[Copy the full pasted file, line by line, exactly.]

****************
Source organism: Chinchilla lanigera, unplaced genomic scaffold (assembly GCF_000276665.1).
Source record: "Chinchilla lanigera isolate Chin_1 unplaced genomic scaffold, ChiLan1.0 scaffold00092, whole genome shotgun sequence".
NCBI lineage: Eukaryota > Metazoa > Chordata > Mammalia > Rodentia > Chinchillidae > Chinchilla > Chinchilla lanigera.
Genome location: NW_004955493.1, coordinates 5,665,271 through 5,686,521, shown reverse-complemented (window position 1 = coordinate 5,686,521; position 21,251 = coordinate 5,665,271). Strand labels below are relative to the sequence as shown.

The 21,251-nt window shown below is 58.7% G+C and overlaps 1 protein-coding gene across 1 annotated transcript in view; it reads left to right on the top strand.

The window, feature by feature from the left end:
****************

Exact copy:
Source organism: Chinchilla lanigera, unplaced genomic scaffold (assembly GCF_000276665.1).
Source record: "Chinchilla lanigera isolate Chin_1 unplaced genomic scaffold, ChiLan1.0 scaffold00092, whole genome shotgun sequence".
NCBI lineage: Eukaryota > Metazoa > Chordata > Mammalia > Rodentia > Chinchillidae > Chinchilla > Chinchilla lanigera.
Genome location: NW_004955493.1, coordinates 5,665,271 through 5,686,521, shown reverse-complemented (window position 1 = coordinate 5,686,521; position 21,251 = coordinate 5,665,271). Strand labels below are relative to the sequence as shown.

The 21,251-nt window shown below is 58.7% G+C and overlaps 1 protein-coding gene across 1 annotated transcript in view; it reads left to right on the top strand.

The window, feature by feature from the left end: